Will someone PLEASE give him a blowjob so we can impeach him?

      by Leggy Starlitz on Mon Oct 31, 2005 at 07:48:30 AM PST

      [ Parent ]

      •  I'll Resprt To Whatever I Damn Well Please (3.17)
        Thanks.

        9/11 + 4 Years = Katrina... Conservatism Kills.

        by NewDirection on Mon Oct 31, 2005 at 08:01:56 AM PST

        [ Parent ]

        •  Scalito = American Taliban (4.00)
          This sort of American Taliban is an outlier even among judges such as Chertoff!  So who picked him?  Was he picked by Rush Limbaugh?  Maybe Bork was in on it, he wants one of his own on the court.

          Scalito is Bushite scum, but that should not be a surprise to anyone here, the question is, will the Dems find their spines?

          How about you, GOP Joe Lieberman, are you going to continue kissing Bush?

        •  Why the fuck did someone give this guy a 1? (3.33)
          Fuck SCALITO! If someone thinks he's a Nazi so be it? I don't care when people call him the American Taliban and I don't care when they call him a Nazi. He's a fascist piece of shit. Do I expect my Senator to call him a Nazi- hell no. But I'm not a fucking politician. So fuck the American Nazi piece of shit.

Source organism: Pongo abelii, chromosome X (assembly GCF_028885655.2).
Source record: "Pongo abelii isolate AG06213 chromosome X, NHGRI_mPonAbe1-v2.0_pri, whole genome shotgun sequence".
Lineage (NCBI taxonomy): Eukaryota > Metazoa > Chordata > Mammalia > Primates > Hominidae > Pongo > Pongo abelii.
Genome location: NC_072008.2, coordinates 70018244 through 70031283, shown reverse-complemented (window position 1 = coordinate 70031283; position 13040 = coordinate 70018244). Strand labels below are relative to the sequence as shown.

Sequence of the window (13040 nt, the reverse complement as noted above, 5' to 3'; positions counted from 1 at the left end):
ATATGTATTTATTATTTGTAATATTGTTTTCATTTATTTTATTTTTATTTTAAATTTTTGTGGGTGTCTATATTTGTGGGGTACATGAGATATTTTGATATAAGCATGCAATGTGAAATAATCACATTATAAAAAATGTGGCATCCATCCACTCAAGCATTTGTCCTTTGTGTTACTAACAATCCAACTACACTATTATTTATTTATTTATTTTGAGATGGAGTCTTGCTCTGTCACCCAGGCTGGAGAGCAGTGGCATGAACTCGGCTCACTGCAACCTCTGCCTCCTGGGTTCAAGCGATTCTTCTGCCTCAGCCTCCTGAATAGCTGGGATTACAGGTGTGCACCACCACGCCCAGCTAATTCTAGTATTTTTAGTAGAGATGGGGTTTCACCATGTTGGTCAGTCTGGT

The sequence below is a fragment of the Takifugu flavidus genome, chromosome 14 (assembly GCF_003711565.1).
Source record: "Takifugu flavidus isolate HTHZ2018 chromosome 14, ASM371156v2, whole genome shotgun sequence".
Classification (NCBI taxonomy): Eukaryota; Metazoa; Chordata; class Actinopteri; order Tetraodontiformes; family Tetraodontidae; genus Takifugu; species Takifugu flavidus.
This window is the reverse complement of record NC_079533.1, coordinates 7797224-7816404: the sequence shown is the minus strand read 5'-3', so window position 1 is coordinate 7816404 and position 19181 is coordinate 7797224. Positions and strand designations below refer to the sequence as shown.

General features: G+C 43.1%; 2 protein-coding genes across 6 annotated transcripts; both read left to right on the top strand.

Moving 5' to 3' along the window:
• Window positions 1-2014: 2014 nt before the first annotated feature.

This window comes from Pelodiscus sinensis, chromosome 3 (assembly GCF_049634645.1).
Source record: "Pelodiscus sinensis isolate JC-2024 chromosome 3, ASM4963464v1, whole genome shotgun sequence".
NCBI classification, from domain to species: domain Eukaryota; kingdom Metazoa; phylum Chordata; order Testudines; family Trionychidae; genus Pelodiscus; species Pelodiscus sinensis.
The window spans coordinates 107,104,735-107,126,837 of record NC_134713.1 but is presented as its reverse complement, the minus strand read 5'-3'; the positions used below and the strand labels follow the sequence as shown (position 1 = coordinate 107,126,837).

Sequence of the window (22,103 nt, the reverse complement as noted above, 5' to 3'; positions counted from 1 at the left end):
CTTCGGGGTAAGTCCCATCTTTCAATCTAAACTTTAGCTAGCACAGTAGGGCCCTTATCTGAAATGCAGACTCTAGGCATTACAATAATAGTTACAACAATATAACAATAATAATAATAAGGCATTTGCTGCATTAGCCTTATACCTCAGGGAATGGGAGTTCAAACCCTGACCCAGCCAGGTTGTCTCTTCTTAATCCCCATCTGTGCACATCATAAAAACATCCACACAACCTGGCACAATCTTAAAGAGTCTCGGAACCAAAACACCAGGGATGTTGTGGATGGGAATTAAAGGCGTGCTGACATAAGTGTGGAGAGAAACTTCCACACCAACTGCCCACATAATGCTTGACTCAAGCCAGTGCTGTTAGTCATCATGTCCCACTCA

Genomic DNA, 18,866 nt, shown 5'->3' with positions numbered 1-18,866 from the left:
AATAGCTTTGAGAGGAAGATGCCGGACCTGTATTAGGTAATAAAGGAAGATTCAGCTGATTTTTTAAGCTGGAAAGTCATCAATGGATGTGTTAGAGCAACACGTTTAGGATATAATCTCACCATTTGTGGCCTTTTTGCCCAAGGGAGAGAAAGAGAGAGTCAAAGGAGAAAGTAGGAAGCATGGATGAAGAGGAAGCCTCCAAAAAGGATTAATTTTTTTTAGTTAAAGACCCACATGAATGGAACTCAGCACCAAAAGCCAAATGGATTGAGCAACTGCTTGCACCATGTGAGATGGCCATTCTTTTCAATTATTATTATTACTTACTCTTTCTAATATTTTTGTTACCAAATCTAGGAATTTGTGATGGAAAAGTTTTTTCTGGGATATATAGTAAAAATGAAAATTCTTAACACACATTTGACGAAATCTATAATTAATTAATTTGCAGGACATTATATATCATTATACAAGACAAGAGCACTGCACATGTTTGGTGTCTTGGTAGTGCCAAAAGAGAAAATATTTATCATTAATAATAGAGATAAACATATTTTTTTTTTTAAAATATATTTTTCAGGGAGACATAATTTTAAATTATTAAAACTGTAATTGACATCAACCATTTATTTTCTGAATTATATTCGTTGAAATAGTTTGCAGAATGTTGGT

•  I Don't Take It Personally (3.88)
            People were troll-rating me a few days ago for predicting that Fitzmas wouldn't be the end of all our problems for all time.

            Tensions are just high. In any case I know how to write a post to score 48 4s, but I'd rather write what I believe and what I consider to be productive... As opposed to prepackaged pablum up to but never beyond what James Carville's caustic, but hardly poison pen, might produce.

            9/11 + 4 Years = Katrina... Conservatism Kills.

            by NewDirection on Mon Oct 31, 2005 at 09:18:18 AM PST

            [ Parent ]

          •  1 = Unproductive (none)
            I believe that this fits. Obviously the point was that the use of the word undercuts the argument in ANY forum, including this one.

            I understand the anger completely, I have a 3-year-old daughter myself.

            BTW: I didn't troll anyone.

            "Make the pie higher."

            by SiD ORMaN on Mon Oct 31, 2005 at 09:29:07 AM PST

            [ Parent ]

            •  Yeah (4.00)
              Everyone knows that calling political figures bad names doesn't work.

              Just ask "war criminal" President John Kerry, and "Osama bin Laden" Senator Max Cleland.

              9/11 + 4 Years = Katrina... Conservatism Kills.

              by NewDirection on Mon Oct 31, 2005 at 09:35:30 AM PST